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Security Problems

For many firms in the industry, heightened interest has not translated to financial gains

September 23, 2002|JOSEPH MENN | TIMES STAFF WRITER

When the stock markets reopened after terrorists struck America's financial center on Sept. 11, a few investors showed their patriotism by buying shares in such hard-hit companies as airlines and hotel firms.

Others demonstrated a more opportunistic approach: They snapped up stocks in firms selling airport bomb-detection gear, data-recovery services and biometric systems used to verify identities through fingerprints or facial characteristics.

A year later, only the most obvious morning-after plays proved lucrative. The stock price of InVision Technologies Inc., the biggest maker of government-certified bomb scanners, has multiplied tenfold, from $3.04 the week before the attacks to $30.85 on Friday. That jump made Newark, Calif.-based InVision one of the biggest Nasdaq market gainers over the last 12 months.

L-3 Communications Holdings Inc., whose vast product line includes similar bomb-detection equipment, has nearly doubled in market value. Its stock price has soared from $31.50 to $54.95 on the New York Stock Exchange.

But the rest of the security technology field has performed surprisingly poorly in sales, profits and stock prices.

Industry executives and analysts cite a host of reasons for the divergence. Chief among them are the lingering economic doldrums and the stutter-step of getting new mandates and funding from government bureaucracies.

Some of today's laggards still may reap benefits, said InVision Chief Executive Sergio Magistri, who knows as well as anyone the benefits of patience.

"From a business point of view, Sept. 11 opened up the door for a new space called homeland security," Magistri said. "Over the next two to four years, we will define this new industry, and we will sort out who is performing and who is not. There will be a constant adjustment, where the market will reward winners."

For InVision, the aviation-security bills passed by Congress and orders from the federal government have rewarded more than a decade of work.

InVision spun off from a medical equipment maker in 1990 after terrorists bombed Pan Am Flight 103 over Lockerbie, Scotland.

"We saw a need for a better explosive-detection technology, and we saw the right legislative framework in Washington," Magistri said.

It took four years and a $30-million investment before InVision won federal certification for its car-size computer tomography machines, which use a process similar to hospital CT scanners to check for the outlines and density of all types of explosives inside luggage.

Even after that, the deployment moved in fits and starts. Although the government demanded seven years ago that checked luggage be screened, little money was appropriated and most luggage continued to go unchecked.

Before the attacks, InVision's biggest challenge was holding on to staff members who were tempted to join technology start-ups during the dot-com boom. That was even tougher as InVision's sales lost ground after rival L-3 won certification for its machine.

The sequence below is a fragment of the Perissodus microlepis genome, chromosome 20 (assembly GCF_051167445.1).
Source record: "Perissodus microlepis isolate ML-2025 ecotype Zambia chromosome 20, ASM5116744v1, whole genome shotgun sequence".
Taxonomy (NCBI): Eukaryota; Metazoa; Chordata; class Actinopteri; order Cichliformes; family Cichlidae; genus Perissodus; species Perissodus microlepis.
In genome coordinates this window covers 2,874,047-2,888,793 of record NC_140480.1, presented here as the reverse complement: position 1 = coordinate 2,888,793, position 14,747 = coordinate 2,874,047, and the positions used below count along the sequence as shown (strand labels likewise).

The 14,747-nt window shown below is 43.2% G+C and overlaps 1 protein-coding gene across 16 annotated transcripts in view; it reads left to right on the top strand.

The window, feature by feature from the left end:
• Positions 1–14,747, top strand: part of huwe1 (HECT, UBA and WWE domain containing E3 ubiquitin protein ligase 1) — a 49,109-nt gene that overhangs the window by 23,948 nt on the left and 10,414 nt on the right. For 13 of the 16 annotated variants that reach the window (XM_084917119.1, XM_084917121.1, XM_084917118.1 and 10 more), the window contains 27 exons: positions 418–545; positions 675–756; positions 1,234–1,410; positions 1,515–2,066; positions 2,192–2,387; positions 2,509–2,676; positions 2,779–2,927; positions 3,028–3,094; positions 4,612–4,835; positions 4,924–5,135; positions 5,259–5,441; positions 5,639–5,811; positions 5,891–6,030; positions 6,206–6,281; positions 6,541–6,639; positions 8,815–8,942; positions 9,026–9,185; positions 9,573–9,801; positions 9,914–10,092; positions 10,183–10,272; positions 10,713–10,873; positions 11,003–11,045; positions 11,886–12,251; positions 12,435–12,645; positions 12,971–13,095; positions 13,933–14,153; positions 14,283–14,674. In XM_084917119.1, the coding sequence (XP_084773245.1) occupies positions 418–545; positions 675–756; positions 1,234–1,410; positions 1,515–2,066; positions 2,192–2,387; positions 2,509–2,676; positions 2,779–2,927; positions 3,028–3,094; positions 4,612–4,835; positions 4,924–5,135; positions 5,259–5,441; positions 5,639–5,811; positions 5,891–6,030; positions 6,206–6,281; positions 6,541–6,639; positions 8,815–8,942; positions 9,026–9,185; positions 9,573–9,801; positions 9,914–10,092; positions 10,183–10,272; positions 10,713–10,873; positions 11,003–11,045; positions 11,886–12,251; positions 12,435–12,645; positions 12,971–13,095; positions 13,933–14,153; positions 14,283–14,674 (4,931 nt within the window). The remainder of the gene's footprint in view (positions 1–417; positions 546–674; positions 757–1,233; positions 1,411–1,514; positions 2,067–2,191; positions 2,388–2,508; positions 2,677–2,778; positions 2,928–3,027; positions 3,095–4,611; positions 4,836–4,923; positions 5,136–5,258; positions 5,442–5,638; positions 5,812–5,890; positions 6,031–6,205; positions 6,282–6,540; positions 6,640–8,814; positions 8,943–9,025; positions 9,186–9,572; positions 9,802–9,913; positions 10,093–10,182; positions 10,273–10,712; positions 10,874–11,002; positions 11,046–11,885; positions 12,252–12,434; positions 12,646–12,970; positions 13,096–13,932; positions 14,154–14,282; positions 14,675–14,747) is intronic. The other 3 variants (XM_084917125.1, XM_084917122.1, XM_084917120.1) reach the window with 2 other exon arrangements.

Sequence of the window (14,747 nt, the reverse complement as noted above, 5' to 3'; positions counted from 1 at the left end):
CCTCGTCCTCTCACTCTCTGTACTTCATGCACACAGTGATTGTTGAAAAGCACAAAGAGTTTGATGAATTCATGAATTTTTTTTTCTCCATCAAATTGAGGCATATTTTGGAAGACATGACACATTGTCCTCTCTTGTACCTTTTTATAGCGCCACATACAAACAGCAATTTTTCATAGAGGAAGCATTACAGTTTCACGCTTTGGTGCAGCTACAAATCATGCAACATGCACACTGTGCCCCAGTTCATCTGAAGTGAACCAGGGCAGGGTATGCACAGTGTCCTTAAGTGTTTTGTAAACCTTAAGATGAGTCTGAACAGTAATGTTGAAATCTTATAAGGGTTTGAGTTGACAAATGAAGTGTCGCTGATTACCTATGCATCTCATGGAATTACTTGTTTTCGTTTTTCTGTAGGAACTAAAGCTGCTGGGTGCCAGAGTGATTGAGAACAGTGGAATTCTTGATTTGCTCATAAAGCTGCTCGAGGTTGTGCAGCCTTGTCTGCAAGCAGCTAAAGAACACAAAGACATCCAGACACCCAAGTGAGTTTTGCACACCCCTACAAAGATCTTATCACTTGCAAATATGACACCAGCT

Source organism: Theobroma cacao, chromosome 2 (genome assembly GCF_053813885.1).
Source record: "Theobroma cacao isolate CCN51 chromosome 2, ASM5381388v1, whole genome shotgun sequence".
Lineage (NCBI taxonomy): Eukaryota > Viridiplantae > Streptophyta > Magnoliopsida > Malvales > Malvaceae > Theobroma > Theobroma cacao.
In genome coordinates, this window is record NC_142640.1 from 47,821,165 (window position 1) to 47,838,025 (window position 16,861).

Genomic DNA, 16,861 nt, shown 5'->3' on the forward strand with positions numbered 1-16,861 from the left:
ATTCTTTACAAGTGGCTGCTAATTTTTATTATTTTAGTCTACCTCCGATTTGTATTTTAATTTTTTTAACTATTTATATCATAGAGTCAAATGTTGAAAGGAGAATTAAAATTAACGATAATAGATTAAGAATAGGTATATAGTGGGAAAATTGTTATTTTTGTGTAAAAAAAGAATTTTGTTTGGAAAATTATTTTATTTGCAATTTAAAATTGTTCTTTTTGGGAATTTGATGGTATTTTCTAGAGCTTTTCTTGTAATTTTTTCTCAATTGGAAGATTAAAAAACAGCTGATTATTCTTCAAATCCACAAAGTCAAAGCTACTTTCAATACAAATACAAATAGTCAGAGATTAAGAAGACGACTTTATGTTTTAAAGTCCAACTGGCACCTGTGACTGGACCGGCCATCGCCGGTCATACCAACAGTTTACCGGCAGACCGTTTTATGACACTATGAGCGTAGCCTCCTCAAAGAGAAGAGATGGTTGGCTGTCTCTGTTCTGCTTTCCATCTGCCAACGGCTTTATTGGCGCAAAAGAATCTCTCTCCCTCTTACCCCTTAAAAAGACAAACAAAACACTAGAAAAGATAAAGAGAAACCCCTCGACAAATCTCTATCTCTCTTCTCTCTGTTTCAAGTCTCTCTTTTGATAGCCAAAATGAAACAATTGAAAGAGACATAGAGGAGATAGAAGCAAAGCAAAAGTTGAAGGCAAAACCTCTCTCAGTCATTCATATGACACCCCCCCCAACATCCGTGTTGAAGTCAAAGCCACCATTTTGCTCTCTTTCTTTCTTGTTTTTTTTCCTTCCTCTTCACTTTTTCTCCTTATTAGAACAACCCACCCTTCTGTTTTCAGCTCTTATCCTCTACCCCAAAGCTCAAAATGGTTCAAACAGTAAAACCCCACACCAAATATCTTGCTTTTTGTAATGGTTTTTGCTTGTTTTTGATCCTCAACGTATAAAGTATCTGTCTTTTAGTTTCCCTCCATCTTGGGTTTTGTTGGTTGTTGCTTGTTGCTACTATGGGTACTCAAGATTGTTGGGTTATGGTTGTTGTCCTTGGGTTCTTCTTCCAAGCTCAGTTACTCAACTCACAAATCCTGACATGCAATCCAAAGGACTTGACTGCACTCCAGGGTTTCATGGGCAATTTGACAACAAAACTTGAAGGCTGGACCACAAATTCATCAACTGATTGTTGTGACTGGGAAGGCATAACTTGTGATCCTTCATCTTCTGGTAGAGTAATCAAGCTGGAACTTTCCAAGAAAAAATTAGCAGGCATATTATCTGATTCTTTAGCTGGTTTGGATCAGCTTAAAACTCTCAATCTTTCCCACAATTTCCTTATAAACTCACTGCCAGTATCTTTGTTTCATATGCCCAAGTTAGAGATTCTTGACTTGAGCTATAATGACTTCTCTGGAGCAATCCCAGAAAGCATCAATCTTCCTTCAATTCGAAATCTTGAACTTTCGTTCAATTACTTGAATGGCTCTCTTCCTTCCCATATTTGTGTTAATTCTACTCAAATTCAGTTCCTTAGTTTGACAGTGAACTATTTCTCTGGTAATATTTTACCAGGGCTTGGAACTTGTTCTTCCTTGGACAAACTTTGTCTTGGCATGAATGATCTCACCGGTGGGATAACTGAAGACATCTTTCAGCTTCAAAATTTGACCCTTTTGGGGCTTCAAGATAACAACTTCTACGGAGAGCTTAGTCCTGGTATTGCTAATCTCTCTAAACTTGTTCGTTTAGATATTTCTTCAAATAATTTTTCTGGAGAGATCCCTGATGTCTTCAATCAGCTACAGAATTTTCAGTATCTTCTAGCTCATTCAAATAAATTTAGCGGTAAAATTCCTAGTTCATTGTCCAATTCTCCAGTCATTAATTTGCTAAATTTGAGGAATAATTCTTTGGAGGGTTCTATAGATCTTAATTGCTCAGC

Since Sept. 11, when Congress demanded that airports get more of the machines made by InVision and L-3, the challenge has been keeping up with orders.

InVision has more than doubled its full-time and temporary work force to 478 from 204 and hired a manufacturing contractor as its sales nearly quadrupled in the most recent quarter, to $68.4 million. Profit in the April-to-June period ballooned to $9.6 million from $144,000 a year earlier.

Still, InVision's dealings with the government haven't been ideal.

"The delay between the legislation and our first round of orders was two to three months," Magistri said. "It took another two to three months until we could get to a level where we could push forward with our supply chain."

In addition, some airports asked for more time to install and incorporate InVision and L-3 machines into their operations. A Senate panel voted Thursday to extend the deadline on luggage screening by a year, until the end of 2003. That sent InVision shares down 12% in a day, to $29.85.

Only slightly less apparent than the need for tighter airport security after the Sept. 11 attacks was the need for better systems to preserve business records in the event of a catastrophe.

Last fall, the leaders in the field were IBM Corp., SunGard Data Systems Inc. and Comdisco Inc., which was in bankruptcy proceedings. The anticipated spike in business prompted a bidding war for Comdisco's assets between SunGard and Hewlett-Packard Co. SunGard won.

Yet total revenue at the combined business was virtually the same in the first half of 2002 as it had been a year earlier. SunGard shares rose above $35 this spring, but since then they have tumbled, closing Friday at $20.93 on the New York Stock Exchange, about where they were before the attacks.

After a disaster, "there's almost always a rise in interest and awareness," said SunGard spokeswoman Judith Eckles. "But that doesn't always translate into increased business."

IBM declined to comment on its sales since the terrorist attacks.

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